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Are You a Victim of Financial Abuse?

Are You a Victim of Financial Abuse?

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by Riana Fisher, SWHR Science Department Intern

"It starts out little by little," domestic violence expert Dr. Ludy Green said, as she described the typical pattern of financial abuse. "This is a concept that the general public is not yet familiar with, which makes it harder to recognize, treat and study than physical abuse" said Dr. Green.[1]

After witnessing firsthand the damage caused by financial abuse, Dr. Green founded Second Chance Employment Services (SCES), a nonprofit organization that helps promote financial security for survivors of domestic violence.

The general public's lack of familiarity with this type of abuse severely harms its victims. While 30 percent of women experience domestic violence during their lifetime,[2] approximately 94 percent of domestic violence survivors have also experienced financial abuse.[3]

What is financial abuse?
Like all forms of domestic violence, financial exploitation comes in complex and varying forms. It can involve the abuser building up debt in his/her partner's name, not allowing the victim to hold a job, limiting the victim to a small allowance, controlling household income or lying about shared assets. It can include sabotaging the victim's property by disabling their car, destroying their work clothing or deactivating their cell phone. Financial abuse can even escalate to damaging the victim's health by withholding necessary medications or not providing enough money for food and personal hygiene products.[4]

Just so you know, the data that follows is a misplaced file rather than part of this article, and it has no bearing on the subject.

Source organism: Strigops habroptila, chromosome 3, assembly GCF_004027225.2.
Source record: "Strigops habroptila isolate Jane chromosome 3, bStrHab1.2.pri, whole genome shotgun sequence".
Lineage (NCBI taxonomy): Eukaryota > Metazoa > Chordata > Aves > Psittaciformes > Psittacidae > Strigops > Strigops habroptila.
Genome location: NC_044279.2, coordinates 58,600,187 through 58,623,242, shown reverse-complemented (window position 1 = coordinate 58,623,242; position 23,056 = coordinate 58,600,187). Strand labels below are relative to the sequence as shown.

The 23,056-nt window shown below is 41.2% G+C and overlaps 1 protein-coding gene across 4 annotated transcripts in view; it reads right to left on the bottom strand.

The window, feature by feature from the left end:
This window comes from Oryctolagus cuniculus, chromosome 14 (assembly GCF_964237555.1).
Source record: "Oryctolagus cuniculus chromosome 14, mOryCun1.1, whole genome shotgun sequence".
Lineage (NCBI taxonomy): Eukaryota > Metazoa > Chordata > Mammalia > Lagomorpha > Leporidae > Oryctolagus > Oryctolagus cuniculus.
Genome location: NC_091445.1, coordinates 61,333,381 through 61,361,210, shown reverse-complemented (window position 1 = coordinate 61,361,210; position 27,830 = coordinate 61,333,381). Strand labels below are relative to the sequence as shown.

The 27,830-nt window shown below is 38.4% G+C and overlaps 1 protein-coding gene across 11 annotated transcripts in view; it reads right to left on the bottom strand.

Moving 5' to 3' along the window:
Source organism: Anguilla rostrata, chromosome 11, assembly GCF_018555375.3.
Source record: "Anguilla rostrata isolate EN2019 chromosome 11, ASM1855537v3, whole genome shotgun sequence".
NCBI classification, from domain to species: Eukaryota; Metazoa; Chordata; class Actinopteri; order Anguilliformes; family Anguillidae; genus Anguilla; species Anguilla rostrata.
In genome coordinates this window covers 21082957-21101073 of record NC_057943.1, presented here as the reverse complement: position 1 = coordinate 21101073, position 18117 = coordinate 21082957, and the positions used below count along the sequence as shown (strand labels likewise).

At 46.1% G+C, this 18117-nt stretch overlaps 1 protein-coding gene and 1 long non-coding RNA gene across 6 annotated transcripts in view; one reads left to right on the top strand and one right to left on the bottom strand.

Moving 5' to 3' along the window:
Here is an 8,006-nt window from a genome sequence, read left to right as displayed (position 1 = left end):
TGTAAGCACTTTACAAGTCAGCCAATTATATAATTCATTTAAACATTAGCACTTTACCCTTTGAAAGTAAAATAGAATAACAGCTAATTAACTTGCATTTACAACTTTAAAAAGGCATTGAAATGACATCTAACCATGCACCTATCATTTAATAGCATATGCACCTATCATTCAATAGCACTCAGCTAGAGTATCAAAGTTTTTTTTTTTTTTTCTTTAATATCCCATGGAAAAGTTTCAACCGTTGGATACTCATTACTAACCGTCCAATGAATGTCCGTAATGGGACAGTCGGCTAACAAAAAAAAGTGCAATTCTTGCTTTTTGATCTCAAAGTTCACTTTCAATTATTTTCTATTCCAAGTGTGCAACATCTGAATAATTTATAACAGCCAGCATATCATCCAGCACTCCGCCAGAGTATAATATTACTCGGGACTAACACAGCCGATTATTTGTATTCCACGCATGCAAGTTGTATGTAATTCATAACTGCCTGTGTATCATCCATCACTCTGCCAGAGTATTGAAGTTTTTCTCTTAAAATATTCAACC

The abuse often begins with benign proposals, but slowly and deliberately the abuser takes away the victim's power until nothing belongs to her, said Dr. Green.[1]

Often, the abuser offers to control household finances, take over credit cards or make all assets jointly held. The exploitation advances as the abuser convinces the victim that she doesn't need to keep her job, forces her to quit or harasses her at work until she is fired.

An estimated 21 percent to 60 percent of victims of domestic violence lose their jobs due to reasons associated with abuse,[5] adding up to approximately 8 million paid days of work lost each year in the United States.[6] Seemingly harmless actions can escalate until the victim is left dependent, isolated and powerless against their abuser.

The emotional effects
While some of the effects of financial abuse are obvious and immediate, others take much longer to manifest. For example, imagine the anxiety a mother bears when she is uncertain if she has enough money to feed her child. Imagine the fear a mother endures when she doesn't have the financial means to take her sick child to a health care provider or pay for necessary medications.

The emotional burden doesn't necessarily end when the victim leaves the relationship. Victims can struggle for years afterward to buy property if their credit score was ruined by their abuser or secure new employment if their reputation with their last employer was tarnished because of harassment from their abuser.

Not only do stress, anxiety and fear follow survivors of domestic abuse for the rest of their lives, they also report having two times as many chronic health conditions as women who haven't experienced abuse.[7] Victims are more likely to report conditions such as activity limitations, asthma, binge drinking, joint disease, smoking,[8] diabetes, irritable bowel syndrome[2] and other adverse health outcomes.